…This isn’t a normal downturn. The problem lies deeper. Most Americans can no longer maintain their standard of living. The only lasting remedy is to improve their standard of living by widening the circle of prosperity.

The heart of the matter isn’t the collapse in housing prices or even the frenetic rise in oil and food prices. These are contributing to the mess, but they are not creating it directly. The basic reality is this: For most Americans, earnings have not kept up with the cost of living. This is not a new phenomenon, but it has finally caught up with the pocketbooks of average people. If you look at the earnings of nongovernment workers, especially the hourly workers who comprise 80 percent of the work force, you’ll find they are barely higher than they were in the mid-1970s, adjusted for inflation. The income of a man in his 30s is now 12 percent below that of a man his age three decades ago. Per-person productivity has grown considerably since then, but most Americans have not reaped the benefits of those productivity gains. They’ve gone largely to the top.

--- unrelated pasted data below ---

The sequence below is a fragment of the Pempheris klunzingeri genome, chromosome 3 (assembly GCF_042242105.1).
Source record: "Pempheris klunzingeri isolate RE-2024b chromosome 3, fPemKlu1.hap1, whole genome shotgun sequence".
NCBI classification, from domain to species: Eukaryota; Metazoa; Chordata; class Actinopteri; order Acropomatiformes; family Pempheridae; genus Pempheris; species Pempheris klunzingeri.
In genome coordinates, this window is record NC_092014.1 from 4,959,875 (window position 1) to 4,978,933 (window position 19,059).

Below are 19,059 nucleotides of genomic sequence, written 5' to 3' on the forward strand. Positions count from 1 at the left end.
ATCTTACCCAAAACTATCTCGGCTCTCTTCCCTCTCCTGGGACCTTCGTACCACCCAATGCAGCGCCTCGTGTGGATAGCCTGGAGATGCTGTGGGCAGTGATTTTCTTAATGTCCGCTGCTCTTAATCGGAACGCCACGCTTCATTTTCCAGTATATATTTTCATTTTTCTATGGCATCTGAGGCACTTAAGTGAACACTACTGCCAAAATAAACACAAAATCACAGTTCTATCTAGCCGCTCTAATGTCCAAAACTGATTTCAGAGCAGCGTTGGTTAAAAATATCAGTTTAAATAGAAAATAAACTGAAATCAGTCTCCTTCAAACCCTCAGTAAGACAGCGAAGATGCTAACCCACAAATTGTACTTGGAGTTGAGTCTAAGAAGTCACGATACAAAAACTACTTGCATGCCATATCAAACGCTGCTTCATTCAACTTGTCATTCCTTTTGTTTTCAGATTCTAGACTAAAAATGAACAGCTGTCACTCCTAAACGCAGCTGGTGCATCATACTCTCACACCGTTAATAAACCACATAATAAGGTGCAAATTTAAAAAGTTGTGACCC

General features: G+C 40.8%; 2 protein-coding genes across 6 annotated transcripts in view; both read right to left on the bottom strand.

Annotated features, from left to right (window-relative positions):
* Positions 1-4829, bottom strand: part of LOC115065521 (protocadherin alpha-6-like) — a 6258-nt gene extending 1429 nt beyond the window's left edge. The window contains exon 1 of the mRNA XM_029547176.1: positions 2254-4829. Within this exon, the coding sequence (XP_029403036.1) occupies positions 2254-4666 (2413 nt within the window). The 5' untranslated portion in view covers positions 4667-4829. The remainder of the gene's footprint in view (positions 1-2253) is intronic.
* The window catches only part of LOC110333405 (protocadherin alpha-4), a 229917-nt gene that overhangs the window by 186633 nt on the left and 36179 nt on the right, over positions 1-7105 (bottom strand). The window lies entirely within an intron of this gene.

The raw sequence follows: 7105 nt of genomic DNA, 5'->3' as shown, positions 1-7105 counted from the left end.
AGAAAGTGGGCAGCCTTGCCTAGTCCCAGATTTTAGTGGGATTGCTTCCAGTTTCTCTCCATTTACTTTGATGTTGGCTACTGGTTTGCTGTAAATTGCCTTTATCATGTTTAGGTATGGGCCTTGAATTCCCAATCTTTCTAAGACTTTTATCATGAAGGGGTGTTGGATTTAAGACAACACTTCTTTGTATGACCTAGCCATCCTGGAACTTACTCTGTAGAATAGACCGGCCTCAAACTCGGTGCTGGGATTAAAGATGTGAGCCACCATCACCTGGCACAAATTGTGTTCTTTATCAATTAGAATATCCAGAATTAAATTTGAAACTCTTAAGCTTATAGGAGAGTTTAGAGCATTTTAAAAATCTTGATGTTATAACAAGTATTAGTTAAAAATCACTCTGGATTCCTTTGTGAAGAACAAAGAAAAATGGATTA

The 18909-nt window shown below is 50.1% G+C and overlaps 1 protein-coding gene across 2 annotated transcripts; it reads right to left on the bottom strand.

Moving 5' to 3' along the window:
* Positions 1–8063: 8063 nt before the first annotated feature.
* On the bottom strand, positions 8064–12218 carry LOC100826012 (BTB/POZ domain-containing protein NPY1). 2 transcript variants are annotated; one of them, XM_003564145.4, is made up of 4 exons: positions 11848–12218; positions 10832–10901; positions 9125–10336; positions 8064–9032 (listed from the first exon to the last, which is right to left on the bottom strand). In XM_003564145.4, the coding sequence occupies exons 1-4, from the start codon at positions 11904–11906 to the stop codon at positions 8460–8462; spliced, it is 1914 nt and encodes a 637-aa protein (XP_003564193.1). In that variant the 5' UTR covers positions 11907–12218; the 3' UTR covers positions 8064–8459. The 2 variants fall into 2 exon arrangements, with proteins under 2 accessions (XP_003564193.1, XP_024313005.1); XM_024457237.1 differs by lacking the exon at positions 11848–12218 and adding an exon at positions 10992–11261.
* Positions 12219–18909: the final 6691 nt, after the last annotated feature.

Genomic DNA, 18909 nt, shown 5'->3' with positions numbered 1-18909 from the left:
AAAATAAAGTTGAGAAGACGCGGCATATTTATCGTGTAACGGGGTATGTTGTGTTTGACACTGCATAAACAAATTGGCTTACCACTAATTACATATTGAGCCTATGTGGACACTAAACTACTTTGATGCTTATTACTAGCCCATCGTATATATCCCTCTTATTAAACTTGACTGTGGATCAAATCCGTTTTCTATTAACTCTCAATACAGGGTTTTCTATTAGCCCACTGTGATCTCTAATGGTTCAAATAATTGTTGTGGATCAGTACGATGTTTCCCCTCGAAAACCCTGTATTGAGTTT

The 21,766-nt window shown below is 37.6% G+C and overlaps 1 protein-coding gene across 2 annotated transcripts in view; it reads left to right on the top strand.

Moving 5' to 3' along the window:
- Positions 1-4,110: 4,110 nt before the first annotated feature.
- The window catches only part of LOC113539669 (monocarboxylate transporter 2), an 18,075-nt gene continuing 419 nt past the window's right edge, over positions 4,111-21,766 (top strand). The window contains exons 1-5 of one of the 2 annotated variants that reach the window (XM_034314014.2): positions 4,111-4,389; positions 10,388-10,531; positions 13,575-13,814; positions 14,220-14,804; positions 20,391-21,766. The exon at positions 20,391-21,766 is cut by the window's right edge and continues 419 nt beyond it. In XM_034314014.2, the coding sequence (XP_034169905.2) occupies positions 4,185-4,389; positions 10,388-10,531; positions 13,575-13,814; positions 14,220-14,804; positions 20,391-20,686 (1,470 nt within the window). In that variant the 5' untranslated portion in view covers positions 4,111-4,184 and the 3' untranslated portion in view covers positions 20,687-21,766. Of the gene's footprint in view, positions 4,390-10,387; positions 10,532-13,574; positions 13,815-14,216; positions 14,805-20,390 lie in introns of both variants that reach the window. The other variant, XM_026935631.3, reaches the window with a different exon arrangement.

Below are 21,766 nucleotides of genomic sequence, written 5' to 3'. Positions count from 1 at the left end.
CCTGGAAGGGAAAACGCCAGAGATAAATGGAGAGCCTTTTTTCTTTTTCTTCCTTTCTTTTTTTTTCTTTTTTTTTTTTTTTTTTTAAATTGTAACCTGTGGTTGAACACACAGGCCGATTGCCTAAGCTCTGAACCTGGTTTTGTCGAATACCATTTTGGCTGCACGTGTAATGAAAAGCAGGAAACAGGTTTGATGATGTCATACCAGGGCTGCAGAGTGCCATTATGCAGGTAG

Inequality on this scale is bad for many reasons, but it is also bad for the economy. The wealthy devote a smaller percentage of their earnings to buying things than the rest of us because, after all, they’re rich. They already have most of what they want. Instead of buying, the very wealthy are more likely to invest their earnings wherever around the world they can get the highest return.